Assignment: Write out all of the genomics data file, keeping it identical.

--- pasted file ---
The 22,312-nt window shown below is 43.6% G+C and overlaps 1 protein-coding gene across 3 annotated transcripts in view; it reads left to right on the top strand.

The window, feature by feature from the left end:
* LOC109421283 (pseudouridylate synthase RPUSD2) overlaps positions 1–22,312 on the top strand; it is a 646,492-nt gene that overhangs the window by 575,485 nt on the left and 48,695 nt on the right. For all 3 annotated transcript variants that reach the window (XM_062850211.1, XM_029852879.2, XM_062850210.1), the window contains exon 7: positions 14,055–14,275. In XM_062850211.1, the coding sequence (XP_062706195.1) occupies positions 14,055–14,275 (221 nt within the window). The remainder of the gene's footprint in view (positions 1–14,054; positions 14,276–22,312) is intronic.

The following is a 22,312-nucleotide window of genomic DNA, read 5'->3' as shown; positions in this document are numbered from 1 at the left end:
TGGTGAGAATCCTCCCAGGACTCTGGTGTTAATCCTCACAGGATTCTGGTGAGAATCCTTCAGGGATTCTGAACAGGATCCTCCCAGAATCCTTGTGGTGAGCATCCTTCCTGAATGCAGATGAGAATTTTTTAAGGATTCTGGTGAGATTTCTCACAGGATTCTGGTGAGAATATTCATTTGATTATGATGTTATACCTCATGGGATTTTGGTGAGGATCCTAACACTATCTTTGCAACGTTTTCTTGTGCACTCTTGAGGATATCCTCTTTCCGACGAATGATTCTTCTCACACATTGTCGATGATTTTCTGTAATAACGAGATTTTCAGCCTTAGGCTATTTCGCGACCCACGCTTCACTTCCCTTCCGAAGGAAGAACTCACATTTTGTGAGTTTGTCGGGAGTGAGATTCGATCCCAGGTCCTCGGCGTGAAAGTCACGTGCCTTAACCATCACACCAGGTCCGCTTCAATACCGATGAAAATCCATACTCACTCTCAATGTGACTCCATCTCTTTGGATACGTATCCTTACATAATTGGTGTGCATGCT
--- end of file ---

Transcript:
The 22,312-nt window shown below is 43.6% G+C and overlaps 1 protein-coding gene across 3 annotated transcripts in view; it reads left to right on the top strand.

The window, feature by feature from the left end:
* LOC109421283 (pseudouridylate synthase RPUSD2) overlaps positions 1–22,312 on the top strand; it is a 646,492-nt gene that overhangs the window by 575,485 nt on the left and 48,695 nt on the right. For all 3 annotated transcript variants that reach the window (XM_062850211.1, XM_029852879.2, XM_062850210.1), the window contains exon 7: positions 14,055–14,275. In XM_062850211.1, the coding sequence (XP_062706195.1) occupies positions 14,055–14,275 (221 nt within the window). The remainder of the gene's footprint in view (positions 1–14,054; positions 14,276–22,312) is intronic.

The following is a 22,312-nucleotide window of genomic DNA, read 5'->3' as shown; positions in this document are numbered from 1 at the left end:
TGGTGAGAATCCTCCCAGGACTCTGGTGTTAATCCTCACAGGATTCTGGTGAGAATCCTTCAGGGATTCTGAACAGGATCCTCCCAGAATCCTTGTGGTGAGCATCCTTCCTGAATGCAGATGAGAATTTTTTAAGGATTCTGGTGAGATTTCTCACAGGATTCTGGTGAGAATATTCATTTGATTATGATGTTATACCTCATGGGATTTTGGTGAGGATCCTAACACTATCTTTGCAACGTTTTCTTGTGCACTCTTGAGGATATCCTCTTTCCGACGAATGATTCTTCTCACACATTGTCGATGATTTTCTGTAATAACGAGATTTTCAGCCTTAGGCTATTTCGCGACCCACGCTTCACTTCCCTTCCGAAGGAAGAACTCACATTTTGTGAGTTTGTCGGGAGTGAGATTCGATCCCAGGTCCTCGGCGTGAAAGTCACGTGCCTTAACCATCACACCAGGTCCGCTTCAATACCGATGAAAATCCATACTCACTCTCAATGTGACTCCATCTCTTTGGATACGTATCCTTACATAATTGGTGTGCATGCT